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An array is a special class of object that holds several values rather than one. You refer to a single value in an array by using an index number or string assigned to that value.
The values contained within an array object are called elements of the array. The index number used to identify an element follows its array name in brackets. Array indices must be either numbers or strings.
Array elements can be of any data type. The elements in an array do not need to be of the same type, and there is no limit to the number of elements an array may have.
The following statements demonstrate how to assign values to an array:
var array = new Array;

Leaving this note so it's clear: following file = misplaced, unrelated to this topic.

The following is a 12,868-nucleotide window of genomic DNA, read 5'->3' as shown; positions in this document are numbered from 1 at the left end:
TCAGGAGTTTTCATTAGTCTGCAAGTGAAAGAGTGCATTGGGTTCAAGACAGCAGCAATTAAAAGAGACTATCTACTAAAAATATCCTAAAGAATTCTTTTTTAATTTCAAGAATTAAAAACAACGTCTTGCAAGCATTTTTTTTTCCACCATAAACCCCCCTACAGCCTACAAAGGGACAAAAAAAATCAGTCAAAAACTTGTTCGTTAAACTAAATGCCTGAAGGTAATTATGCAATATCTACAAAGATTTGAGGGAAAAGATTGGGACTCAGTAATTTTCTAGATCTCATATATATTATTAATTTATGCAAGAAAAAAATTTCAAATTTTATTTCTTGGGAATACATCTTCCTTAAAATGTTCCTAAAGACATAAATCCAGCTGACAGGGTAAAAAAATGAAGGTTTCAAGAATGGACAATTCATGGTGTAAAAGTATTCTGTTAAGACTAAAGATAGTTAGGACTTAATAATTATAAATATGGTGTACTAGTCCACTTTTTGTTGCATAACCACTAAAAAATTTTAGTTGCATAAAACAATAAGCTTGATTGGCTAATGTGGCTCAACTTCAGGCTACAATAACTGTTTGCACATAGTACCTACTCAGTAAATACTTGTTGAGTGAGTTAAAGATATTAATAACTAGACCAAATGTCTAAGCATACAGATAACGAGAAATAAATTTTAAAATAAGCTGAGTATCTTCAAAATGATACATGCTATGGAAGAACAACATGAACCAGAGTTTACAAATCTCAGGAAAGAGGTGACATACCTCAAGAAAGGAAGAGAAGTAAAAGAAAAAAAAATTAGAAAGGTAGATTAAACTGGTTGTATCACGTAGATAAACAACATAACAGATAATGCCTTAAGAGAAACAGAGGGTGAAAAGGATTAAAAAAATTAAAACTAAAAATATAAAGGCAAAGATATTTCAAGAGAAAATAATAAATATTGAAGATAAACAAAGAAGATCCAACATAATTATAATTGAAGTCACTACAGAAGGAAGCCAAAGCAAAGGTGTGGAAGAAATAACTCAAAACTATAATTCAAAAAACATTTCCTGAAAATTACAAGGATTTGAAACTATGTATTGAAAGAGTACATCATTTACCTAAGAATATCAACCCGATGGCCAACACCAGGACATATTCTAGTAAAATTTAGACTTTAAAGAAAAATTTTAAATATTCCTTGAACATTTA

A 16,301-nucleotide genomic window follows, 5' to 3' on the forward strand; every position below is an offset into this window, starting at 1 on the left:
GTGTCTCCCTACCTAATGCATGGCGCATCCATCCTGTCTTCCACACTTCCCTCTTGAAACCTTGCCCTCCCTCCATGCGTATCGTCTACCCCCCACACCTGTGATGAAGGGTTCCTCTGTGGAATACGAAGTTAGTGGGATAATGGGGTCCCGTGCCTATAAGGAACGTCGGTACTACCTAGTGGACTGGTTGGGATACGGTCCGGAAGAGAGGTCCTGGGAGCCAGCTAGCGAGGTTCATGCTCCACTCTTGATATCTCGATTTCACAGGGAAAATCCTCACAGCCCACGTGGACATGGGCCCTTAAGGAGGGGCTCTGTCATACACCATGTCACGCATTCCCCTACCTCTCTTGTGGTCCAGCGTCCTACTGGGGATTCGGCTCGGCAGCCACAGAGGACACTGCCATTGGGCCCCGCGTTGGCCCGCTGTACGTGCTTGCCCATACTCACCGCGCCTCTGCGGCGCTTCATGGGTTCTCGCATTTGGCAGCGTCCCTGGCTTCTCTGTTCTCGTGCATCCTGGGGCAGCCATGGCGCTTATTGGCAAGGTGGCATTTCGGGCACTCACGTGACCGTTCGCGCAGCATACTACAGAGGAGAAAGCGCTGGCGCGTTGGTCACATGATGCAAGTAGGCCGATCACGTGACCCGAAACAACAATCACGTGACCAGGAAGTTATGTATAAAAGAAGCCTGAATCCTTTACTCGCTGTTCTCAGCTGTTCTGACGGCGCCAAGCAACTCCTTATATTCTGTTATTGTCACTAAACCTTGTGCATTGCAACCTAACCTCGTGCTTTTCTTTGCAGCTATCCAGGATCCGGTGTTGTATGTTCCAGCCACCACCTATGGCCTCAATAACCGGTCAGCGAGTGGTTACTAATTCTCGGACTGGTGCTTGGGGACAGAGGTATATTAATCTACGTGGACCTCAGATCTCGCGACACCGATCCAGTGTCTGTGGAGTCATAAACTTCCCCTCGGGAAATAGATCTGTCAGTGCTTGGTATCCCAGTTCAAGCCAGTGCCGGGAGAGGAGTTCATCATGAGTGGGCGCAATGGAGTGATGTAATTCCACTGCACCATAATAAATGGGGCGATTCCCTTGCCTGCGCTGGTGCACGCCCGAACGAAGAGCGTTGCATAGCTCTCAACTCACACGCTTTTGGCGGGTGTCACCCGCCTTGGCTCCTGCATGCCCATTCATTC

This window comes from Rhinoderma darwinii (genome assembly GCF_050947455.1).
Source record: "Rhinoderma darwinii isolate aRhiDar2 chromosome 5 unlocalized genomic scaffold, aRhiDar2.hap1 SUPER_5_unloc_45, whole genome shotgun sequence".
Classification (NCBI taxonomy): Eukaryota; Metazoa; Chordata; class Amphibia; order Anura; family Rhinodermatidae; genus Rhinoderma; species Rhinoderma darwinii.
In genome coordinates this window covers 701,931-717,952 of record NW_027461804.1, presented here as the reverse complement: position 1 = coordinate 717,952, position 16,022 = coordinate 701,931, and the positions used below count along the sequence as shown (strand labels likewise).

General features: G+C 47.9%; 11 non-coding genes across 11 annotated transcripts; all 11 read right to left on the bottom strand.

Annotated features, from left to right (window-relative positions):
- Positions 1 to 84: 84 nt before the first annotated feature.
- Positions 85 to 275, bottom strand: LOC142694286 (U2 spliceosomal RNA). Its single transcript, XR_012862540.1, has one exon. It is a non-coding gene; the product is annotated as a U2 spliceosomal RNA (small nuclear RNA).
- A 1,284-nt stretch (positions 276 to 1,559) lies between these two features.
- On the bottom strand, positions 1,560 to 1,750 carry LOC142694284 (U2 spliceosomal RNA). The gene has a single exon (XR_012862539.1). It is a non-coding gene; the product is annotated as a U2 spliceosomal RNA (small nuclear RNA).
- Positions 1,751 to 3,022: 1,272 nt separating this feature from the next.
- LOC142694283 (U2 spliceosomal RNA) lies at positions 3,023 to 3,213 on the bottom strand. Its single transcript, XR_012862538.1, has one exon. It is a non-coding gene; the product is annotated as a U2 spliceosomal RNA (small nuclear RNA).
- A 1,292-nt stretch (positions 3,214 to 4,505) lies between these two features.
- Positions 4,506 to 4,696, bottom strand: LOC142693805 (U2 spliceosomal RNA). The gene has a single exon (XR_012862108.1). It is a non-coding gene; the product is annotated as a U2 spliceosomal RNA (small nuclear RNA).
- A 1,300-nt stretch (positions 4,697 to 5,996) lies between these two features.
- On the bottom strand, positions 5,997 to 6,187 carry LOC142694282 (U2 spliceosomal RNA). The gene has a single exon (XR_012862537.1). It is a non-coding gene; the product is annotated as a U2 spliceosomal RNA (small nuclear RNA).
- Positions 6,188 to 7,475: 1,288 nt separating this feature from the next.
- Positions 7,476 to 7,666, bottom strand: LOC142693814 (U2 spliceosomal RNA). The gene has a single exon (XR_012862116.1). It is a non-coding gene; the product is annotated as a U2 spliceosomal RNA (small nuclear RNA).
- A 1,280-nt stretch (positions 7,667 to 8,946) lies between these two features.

array = "fish";
array = "fowl";
array["joe"] = new Rectangle(3,4);
array[foo] = "creeping things"
array[goo + 1] = "and so on."
The variables foo and goo must be either numbers or strings.
Because arrays can use numbers as indices, arrays provide an easy way to work with sequential data. For example, to keep track of how many jelly beans you ate each day, you could graph your jelly bean consumption at the end of the month. Arrays provide an ideal solution for storing such data.
var April = new Array;
April = 233;
April = 344;
April = 155;
April = 32;
Now you have your data stored in one variable. You can find out how many jelly beans you ate on day x by checking the value of April[x]:
for(var x = 1; x < 32; x++)
TheApplication().Trace("On April " + x + " I ate " + April[x] +
Arrays usually start at index , not index .
NOTE: Arrays do not have to be continuous. You can have an array with elements at indices 0 and 2 but none at 1.
The Array Constructor in Siebel eScript
Array join() Method
Array length Property
Array reverse() Method
Array sort() Method